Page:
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Falling Merchandise

The first stage of accident prevention within any given environment demands that attention be give to the identification of potential hazards contained within such environment, so that such hazards can be eliminated or otherwise safeguarded as sources of injury. In this regard, there are only a limited number of hazard types to be identified – that is, a fairly short list of potential hazard types can be used to identify nearly all potential hazards in any given environment.

In this regard, only six categories of hazards can typically be used to identify nearly all potential hazards within any given environment or system. These categories include:

  • Mechanical hazards (things that cut, crush, shear, pinch, etc.)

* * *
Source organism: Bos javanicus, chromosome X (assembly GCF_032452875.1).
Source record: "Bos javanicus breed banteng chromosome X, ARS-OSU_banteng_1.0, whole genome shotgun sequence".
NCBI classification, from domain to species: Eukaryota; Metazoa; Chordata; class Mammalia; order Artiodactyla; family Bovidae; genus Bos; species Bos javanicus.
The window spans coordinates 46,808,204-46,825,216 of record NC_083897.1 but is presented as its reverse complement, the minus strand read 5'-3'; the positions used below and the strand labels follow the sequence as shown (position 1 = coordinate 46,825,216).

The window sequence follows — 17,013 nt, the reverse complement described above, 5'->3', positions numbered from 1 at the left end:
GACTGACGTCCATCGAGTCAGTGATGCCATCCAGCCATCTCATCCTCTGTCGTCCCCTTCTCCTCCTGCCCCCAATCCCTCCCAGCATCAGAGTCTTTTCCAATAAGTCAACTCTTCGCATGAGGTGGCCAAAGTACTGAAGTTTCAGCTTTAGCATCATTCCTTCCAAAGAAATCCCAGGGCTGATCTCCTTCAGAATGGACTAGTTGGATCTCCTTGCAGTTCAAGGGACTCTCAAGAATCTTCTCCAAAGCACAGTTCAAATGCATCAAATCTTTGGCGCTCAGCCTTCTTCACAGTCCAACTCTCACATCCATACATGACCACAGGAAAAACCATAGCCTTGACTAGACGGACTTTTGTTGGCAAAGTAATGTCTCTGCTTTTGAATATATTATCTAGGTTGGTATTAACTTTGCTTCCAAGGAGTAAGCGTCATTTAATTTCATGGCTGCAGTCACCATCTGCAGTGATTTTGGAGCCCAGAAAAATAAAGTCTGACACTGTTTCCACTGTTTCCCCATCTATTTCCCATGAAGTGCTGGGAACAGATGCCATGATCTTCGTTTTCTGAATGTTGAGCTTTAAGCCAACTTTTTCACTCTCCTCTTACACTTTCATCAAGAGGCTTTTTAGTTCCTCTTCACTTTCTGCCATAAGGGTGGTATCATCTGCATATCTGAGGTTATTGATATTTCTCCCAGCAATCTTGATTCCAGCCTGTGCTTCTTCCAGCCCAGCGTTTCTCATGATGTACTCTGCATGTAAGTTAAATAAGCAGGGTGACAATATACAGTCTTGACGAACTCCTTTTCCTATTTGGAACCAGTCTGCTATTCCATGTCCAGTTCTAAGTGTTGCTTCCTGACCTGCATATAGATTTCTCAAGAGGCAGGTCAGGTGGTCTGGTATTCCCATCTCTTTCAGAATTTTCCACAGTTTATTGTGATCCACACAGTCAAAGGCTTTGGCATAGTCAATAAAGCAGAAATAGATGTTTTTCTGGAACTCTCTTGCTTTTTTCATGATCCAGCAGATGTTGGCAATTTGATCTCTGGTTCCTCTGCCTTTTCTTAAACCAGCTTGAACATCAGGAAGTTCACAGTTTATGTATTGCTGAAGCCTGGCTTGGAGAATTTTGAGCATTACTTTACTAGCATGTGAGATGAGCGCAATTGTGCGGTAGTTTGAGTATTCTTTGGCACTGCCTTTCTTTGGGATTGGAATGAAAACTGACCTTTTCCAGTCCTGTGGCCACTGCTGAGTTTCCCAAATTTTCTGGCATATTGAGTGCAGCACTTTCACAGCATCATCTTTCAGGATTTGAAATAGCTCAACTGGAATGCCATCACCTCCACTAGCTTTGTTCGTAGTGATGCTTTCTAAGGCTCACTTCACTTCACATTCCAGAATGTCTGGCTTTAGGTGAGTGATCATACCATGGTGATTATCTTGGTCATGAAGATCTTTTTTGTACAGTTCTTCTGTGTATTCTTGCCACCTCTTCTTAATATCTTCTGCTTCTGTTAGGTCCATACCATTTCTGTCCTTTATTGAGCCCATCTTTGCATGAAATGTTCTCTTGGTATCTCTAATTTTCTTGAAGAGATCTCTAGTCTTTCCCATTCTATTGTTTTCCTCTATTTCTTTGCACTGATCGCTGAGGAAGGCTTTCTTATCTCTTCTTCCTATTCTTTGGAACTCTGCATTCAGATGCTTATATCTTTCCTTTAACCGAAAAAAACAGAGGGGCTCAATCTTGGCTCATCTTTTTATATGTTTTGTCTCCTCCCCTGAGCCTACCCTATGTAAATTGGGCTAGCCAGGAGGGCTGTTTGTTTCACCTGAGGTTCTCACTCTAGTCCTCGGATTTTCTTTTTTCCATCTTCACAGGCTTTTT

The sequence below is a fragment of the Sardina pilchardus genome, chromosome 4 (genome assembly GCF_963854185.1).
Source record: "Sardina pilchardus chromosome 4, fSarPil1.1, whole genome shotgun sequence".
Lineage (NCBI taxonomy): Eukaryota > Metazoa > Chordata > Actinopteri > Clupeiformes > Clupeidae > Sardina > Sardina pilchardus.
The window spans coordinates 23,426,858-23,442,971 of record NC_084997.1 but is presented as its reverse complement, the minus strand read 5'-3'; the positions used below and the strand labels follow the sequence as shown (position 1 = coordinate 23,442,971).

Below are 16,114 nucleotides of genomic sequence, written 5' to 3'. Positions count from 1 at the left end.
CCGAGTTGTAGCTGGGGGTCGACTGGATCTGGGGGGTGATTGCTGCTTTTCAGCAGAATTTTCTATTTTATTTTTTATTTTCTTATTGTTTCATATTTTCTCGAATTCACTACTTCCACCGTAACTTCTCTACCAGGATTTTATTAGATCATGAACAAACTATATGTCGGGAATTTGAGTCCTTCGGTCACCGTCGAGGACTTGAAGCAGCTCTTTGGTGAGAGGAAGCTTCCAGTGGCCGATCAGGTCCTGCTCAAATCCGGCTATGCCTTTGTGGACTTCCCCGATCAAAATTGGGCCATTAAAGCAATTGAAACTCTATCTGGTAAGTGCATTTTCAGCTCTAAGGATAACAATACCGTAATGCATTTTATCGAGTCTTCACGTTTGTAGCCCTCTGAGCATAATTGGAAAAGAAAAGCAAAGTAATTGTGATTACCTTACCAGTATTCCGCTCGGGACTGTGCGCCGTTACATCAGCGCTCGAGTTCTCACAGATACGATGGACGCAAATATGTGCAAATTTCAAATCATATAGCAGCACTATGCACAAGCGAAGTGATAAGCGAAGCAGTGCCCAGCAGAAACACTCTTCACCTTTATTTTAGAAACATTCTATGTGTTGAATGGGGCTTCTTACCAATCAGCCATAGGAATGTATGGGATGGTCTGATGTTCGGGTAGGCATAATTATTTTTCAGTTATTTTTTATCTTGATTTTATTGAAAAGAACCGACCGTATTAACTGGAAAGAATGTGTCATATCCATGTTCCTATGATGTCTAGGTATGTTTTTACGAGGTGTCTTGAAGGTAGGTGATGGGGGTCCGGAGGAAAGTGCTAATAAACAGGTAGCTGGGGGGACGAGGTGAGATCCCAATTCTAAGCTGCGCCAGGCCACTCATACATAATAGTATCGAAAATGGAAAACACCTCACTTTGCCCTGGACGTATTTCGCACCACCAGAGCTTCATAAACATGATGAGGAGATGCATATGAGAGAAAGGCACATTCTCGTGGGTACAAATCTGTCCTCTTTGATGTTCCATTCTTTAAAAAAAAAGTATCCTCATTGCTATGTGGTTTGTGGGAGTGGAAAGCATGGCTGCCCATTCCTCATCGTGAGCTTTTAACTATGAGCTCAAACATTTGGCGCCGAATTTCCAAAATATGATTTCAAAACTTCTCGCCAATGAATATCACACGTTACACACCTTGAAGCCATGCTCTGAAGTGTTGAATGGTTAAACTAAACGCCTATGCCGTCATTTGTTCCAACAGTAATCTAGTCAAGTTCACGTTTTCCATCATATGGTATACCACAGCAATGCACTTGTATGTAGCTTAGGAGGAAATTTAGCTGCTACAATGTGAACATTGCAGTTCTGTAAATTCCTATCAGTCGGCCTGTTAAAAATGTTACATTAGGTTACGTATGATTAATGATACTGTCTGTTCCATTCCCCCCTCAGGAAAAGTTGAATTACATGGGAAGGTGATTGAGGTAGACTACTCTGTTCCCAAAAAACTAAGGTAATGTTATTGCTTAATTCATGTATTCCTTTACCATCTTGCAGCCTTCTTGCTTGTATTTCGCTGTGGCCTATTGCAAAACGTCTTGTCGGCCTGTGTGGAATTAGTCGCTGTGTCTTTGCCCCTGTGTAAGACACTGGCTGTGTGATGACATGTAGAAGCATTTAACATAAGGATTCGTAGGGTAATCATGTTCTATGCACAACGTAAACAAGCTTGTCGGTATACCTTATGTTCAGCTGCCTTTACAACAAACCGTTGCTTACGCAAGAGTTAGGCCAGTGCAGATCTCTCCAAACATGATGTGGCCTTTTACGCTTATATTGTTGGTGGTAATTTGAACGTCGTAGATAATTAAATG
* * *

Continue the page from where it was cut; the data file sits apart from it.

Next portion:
• Electrical hazards
  • Chemical hazards (things that are corrosive, toxic, flammable, etc.)
  • Kinetic or impact hazards (things in motion)
  • Potential or stored energy hazards (things that are susceptible to unexpected movement, such as things under pressure, tension, or compression – or things that can fall)

A common type of hazard in commercial environments is falling merchandise and other objects (associated with potential and impact energy) positioned above the heads of customers who might be struck by such objects should they fall. The potential for merchandise or other objects to fall in commercial environments is recognized in the authoritative safety literature as a significant source of customer injury, and therefore, must be a significant concern of management.

See Nelson & Associates’ Fact Sheet titled: Physics Calculations Related To Falling Objects

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